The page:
Baymouth bar

From Wikipedia, the free encyclopedia
Jump to: navigation, search


A baymouth bar is a depositional feature as a result of longshore drift. It is a spit that completely closes access to a bay, thus sealing it off from the main body of water.

These bars usually consist of accumulated gravel and sand carried by the current of longshore drift and deposited at a less turbulent part of the current. Thus, they most commonly occur across artificial bay and river entrances due to the loss of kinetic energy in the current after wave refraction.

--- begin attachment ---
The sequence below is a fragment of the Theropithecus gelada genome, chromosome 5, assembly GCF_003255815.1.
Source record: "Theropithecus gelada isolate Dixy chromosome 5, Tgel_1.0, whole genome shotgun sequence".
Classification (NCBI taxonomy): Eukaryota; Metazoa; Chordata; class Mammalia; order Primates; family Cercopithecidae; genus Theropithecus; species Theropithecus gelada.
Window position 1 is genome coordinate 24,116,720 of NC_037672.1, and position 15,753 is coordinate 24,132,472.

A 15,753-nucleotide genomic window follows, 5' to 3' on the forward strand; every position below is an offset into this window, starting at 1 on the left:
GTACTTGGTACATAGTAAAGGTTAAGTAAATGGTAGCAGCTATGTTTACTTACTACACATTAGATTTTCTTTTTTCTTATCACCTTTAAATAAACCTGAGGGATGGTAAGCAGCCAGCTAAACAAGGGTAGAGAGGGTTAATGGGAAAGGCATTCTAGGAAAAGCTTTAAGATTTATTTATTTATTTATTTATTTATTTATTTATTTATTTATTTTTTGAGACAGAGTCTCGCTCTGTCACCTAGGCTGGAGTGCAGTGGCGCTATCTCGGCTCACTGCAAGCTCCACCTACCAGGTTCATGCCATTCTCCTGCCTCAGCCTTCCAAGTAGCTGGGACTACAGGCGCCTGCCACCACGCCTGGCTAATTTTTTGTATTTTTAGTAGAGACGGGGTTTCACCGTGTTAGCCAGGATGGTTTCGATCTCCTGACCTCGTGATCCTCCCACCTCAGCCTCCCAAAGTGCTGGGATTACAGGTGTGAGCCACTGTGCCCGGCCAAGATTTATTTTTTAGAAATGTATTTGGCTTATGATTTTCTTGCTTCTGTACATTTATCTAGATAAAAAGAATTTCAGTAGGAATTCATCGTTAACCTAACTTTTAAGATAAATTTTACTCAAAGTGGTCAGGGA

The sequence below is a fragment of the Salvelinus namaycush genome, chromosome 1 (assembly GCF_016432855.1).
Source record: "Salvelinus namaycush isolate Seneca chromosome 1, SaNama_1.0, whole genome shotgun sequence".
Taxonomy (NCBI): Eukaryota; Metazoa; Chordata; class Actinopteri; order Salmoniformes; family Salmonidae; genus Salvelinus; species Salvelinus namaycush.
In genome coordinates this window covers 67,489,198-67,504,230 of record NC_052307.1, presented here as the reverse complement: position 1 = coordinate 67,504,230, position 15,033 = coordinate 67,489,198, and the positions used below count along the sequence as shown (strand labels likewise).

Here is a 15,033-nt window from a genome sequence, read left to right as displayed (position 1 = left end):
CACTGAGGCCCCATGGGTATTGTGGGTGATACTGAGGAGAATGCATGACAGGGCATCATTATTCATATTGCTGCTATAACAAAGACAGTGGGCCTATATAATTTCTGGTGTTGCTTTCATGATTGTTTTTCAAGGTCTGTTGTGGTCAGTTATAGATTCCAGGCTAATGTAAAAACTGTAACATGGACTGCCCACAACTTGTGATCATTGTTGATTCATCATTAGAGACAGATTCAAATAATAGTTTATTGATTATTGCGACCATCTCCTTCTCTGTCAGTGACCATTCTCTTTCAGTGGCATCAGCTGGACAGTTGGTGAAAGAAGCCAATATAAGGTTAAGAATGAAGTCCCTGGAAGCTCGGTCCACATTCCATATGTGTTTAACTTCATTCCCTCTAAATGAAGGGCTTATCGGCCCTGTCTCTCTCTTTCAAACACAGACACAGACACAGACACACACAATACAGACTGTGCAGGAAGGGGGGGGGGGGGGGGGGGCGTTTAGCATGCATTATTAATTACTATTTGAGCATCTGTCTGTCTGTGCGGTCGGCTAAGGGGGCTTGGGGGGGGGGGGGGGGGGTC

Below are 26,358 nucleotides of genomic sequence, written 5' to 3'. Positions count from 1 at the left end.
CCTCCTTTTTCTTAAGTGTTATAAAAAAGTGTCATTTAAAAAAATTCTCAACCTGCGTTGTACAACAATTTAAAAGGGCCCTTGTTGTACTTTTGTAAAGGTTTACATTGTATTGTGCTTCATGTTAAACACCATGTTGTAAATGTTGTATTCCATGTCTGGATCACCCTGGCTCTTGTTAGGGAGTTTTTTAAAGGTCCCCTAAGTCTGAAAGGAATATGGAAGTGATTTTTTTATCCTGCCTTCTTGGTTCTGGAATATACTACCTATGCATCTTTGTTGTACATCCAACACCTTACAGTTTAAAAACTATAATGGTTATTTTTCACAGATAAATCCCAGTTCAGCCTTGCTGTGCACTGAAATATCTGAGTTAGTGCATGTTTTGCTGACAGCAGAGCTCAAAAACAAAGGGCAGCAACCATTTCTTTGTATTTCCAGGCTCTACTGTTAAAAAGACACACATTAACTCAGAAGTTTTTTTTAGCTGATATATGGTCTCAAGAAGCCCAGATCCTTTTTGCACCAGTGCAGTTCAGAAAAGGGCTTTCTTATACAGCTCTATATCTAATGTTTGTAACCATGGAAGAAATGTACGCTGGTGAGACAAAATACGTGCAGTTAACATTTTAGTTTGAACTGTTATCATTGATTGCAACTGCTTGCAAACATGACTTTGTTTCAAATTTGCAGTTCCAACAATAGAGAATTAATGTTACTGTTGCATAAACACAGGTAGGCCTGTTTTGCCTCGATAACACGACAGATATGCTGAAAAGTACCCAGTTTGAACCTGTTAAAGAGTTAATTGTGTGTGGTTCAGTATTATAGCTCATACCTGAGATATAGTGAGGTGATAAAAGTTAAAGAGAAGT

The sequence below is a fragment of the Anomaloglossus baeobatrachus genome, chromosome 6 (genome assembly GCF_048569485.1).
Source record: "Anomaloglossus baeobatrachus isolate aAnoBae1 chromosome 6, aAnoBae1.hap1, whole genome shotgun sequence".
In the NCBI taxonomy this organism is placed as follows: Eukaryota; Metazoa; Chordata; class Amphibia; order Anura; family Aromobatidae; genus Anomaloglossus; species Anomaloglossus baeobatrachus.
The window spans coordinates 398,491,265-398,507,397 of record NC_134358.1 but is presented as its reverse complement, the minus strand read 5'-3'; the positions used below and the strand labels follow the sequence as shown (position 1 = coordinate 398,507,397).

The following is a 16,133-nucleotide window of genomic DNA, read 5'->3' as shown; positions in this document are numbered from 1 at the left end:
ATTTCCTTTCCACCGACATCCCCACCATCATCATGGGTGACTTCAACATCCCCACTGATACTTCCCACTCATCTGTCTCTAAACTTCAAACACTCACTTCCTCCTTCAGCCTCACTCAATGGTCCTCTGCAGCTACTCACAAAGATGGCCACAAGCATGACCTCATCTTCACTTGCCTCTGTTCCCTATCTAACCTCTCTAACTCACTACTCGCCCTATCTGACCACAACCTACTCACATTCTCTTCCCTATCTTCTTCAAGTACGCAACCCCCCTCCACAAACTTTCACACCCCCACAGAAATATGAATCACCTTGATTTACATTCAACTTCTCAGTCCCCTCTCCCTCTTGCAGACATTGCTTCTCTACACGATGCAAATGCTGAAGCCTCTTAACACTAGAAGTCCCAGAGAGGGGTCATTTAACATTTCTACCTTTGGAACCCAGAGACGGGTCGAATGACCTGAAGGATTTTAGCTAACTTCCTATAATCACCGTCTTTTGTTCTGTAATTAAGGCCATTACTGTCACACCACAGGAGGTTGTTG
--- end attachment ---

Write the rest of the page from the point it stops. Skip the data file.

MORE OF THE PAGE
Sand Bypass Systems[edit]

In most cases, a Sand Bypass System is built to prevent these bars forming across the entrance of human-made seaways, eliminating the danger to commercial and recreational boats passing through.

The world's first permanent Sand Bypass System was built on the Gold Coast in Queensland, Australia.